This particular excerpt is just one of the many examples of Peck’s brilliance, describing complex ideas with poetic sensibility and simplicity in a way that invites the reader to meditate on his or her own place in the universe.
This nuanced, yet powerful, approach is especially effective for the presentation of many of Peck’s theological concerns, allowing him to avoid the pitfalls common to any artist of faith: it is rare that a faithful author successfully captures what is most sacred to them without resorting to cliché or didacticism. Flannery O’Connor, the great Catholic American author, was acutely aware of this difficulty and successfully found the balance between being Catholic and a writer. She counseled aspiring authors against slipping into the comfort of their own beliefs, making them into figurative blinders. She wrote in her Writing Short Stories, “Your beliefs will be the light by which you see, but they will not be what you see and they will not be a substitute for seeing.” Peck’s Mormon faith becomes a lens through which he sees, enabling him to create an expansive, rather than limited conception of the Divine.
In this way, Peck’s theological fiction establishes itself within a rich literary tradition. Like Dante’s Divine Comedy, Gilda imaginatively transcends finite human experience and presents a vision of the divine that defies expectation. As with Dante the pilgrim, Gilda learns the ultimate and simple truth that God is love, the “Love that moves the sun and the other stars.” She learns this lesson through an exploration of ecology, “a harmony of relationships.” Through understanding the necessity of relation, Gilda learns the necessity of love, the driving force of the universe.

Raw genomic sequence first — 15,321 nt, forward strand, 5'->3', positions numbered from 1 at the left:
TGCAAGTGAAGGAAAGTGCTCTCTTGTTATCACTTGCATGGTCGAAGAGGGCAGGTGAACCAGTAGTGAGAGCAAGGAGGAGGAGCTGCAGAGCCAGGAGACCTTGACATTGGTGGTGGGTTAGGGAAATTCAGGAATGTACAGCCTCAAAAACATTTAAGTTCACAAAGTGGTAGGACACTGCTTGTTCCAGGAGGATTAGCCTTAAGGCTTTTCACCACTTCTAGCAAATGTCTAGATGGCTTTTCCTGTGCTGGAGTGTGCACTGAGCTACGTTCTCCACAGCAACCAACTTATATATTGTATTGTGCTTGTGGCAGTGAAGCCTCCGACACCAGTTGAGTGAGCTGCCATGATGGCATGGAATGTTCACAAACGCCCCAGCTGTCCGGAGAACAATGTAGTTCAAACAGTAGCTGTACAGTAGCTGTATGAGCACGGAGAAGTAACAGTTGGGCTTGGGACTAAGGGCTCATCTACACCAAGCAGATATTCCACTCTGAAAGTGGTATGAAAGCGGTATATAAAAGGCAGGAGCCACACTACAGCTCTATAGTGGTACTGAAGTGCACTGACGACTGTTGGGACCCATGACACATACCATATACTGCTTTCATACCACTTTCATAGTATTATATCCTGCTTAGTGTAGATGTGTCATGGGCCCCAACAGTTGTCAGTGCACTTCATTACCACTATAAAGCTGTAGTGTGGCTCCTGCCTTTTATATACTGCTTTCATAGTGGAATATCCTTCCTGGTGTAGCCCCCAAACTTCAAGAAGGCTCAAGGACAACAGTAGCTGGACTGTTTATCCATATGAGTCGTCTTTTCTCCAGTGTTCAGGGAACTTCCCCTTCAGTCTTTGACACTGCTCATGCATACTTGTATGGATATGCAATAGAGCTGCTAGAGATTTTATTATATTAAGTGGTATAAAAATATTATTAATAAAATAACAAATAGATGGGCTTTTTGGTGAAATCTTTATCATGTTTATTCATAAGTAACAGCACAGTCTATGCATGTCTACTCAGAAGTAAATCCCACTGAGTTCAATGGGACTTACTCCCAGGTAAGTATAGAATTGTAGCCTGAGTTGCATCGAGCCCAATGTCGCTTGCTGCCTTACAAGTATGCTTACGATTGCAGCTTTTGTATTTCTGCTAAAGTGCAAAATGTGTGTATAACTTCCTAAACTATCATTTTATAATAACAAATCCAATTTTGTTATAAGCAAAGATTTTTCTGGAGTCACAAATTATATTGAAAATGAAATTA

In the context of contemporary American literature, Peck’s theological conceptualization is in many ways parallel to Marilynne Robinson’s 2004 novel Gilead. Peck, like Robinson, creates the possibility for deep theological reflection. Gilda is the kind of novel for those, according to Peck’s thesis writer, “who have time not only to read, but to stretch their minds to the distant stars.”
Peck may remind LDS readers familiar with contemporary Mormon fiction of Jack Harrell, whose challenging works ask readers to question their biases and assumptions. In a 2014 interview with Laura Austin for Mormon Artist, Harrell revealed his deep interest in the state of Mormon letters, asserting, “[T]here isn’t a lot of good Mormon literature out there. We live far below our potential. Most of what sells in the commercial Mormon bookstore is pablum. Yet we have such an amazing theology, so comprehensive and gracious. It’s also a religion that is not without contradictions and mysteries. Our writers do so little to capitalize on this.”
Peck’s novel thoroughly fulfills Harrell’s call for an authentic and theologically engaged Mormon fiction. One way he accomplishes this is by exploring the concept of the Divine Feminine. Gilda’s experience in the POW camp culminates in a vision of Heavenly Mother, who voices one of Mormonism’s key tenets: “Ask, daughter. Only in questions does grace unfold.”
This particular episode is refreshing, inspiring, and profoundly spiritual without moralizing. And it is emblematic of how Peck explores the mysteries of Mormon theology in a way that is expansive, thought-provoking, and hopeful. Despite the unique, at times bizarre events Gilda experiences, Gilda Trillum, Shepherdess of Rats is relatable and inviting. Readers will come away from this novel with new eyes—an expansive vision to appreciate the beauty of complexities, and a new sense of curiosity to quicken the mind and soul.
Gilda Trillim: Shepherdess of Rats
Steven L. Peck